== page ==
So much that is American music has flowed out of the black experience. In this politically correct age, we work so hard to acknowledge that fact that we sometimes overlook the amazing contributions that were made to these music forms by whites. That becomes even more complicated by the fact that in the rush to modernity, the roots can get overlooked.
As a music form, everybody knows the blues, but, in this hip-hop and pop age, they are underappreciated. Further, while most casual followers of the music know the absolute greats — BB King, Muddy Waters, John Lee Hooker… — few know how they came to know them. With the possible exception of King and Buddy Guy, most of the true blues masters played in a age of discrimination when their music was laregely consigned to small clubs in black neighborhoods. So how did America at large come to know these musical giants?
Because a few brave white suburban kids ventured into those clubs and learned from those masters and then took the music to the masses that only white people then had access to. It happened when Bix Biederbecke when to listen to King Oliver and Louis Armstorng for jazz and it happened when the people in the Chicago Blues Reunion whent to hear Muddy Waters and Howlin Wolf.
That historical context makes the CD/DVD set Chicago Blues Reunion: Buried Alive In The Blues on of the more enjoyable bits of media that I have run into in a long time.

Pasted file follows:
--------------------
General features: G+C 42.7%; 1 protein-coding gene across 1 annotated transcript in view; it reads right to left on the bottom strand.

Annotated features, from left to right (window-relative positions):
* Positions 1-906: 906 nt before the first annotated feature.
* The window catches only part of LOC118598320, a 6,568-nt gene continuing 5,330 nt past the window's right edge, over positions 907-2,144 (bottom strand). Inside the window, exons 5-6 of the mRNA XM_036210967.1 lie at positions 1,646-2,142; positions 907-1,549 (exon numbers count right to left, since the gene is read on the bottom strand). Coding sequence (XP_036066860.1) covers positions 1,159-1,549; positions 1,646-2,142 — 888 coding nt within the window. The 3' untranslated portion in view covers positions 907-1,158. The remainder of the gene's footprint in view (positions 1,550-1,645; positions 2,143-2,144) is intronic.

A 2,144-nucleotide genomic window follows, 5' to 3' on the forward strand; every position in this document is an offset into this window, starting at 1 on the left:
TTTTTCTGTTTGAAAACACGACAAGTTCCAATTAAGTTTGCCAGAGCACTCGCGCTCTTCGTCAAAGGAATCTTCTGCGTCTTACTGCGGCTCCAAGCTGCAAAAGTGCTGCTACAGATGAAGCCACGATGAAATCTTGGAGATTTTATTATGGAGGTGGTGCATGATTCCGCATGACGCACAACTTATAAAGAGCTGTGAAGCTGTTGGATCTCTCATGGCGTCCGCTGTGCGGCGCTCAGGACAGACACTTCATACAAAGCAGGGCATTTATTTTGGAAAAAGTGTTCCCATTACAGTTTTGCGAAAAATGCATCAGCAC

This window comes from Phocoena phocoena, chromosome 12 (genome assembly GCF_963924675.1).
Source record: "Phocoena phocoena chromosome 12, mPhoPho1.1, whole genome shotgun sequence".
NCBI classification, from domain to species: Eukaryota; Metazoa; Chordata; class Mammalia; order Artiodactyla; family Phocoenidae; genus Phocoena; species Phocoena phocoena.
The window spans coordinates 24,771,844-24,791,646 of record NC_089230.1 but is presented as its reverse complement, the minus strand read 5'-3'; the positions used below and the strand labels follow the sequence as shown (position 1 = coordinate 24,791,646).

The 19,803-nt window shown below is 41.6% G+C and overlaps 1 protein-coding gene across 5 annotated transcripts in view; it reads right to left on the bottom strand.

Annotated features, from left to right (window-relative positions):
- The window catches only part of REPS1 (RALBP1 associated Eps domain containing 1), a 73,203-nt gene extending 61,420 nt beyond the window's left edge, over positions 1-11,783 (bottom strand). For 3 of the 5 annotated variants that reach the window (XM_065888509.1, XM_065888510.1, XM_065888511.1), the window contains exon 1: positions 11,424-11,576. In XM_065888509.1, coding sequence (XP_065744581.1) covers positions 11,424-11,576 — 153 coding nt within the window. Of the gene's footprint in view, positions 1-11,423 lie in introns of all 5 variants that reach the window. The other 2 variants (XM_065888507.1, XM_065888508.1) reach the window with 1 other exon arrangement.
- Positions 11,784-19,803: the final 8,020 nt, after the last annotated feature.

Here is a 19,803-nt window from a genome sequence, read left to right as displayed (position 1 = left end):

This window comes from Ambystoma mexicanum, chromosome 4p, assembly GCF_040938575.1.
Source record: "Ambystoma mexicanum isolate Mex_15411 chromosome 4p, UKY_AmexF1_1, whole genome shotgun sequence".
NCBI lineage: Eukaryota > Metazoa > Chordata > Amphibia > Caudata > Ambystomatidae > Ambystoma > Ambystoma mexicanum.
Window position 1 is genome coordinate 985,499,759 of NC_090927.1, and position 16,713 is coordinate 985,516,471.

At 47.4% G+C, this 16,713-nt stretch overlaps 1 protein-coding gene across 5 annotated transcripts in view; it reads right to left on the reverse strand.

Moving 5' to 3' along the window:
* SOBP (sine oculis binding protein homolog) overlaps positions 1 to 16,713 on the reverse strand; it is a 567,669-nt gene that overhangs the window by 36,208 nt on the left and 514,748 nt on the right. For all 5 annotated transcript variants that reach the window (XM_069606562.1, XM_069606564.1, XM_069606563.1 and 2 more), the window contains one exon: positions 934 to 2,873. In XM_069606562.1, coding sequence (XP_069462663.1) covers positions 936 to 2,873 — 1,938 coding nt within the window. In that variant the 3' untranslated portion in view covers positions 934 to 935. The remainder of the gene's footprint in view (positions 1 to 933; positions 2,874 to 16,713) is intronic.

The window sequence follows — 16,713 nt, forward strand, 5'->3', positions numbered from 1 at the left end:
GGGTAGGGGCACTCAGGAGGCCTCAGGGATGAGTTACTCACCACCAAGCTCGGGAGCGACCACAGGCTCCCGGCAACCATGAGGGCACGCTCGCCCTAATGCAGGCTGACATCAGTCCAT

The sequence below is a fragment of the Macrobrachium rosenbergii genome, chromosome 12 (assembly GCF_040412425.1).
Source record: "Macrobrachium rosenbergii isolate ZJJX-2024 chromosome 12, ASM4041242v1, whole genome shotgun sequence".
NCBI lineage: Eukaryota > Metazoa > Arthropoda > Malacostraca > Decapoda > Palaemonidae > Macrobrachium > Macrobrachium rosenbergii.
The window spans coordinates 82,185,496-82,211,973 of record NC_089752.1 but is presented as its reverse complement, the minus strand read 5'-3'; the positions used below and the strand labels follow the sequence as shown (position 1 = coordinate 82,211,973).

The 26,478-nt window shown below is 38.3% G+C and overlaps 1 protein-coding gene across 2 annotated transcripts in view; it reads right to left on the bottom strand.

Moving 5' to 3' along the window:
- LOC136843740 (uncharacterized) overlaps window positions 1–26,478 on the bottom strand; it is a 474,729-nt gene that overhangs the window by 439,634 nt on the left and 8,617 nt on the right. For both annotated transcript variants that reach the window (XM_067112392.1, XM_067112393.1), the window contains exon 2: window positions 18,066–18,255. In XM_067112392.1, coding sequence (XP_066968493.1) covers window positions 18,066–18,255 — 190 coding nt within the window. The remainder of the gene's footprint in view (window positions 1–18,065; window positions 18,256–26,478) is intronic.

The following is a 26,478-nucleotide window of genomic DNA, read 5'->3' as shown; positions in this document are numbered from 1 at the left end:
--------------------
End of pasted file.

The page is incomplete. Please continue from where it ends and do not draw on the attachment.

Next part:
The DVD, while a bit self-agrandizing, does a good job of letting you know who these people are and the context in which they came to be very, very good blues players. It also helps you see how the blues moved into the mainstream, and this author for one, hopes it will help them move there again.
The CD is excellent. There is not a bad cut on it, and a couple of really outstanding one. My favs were “Drinking Wine” and “GM Boogie.” “Drinkin Wine” is almost a blues standard, but this rendition has a great all around sound and even at 10 in the morning made me want to go our drinkin’.
“GM Boogie” was written by Harvey Mandel and is intended to show off his guitar virtuosity, which it does to great affect. However, in it you can hear so much that was and is the blues. The solo heavy later part of the song is very traditional, but the early part is extremely reminiscent of one of the great modern blues bands — ZZ Top — that is almost had me do a double take when I first heard it.
All-in-all this is a great album and the DVD onoy adds to the experience. Highly recommended.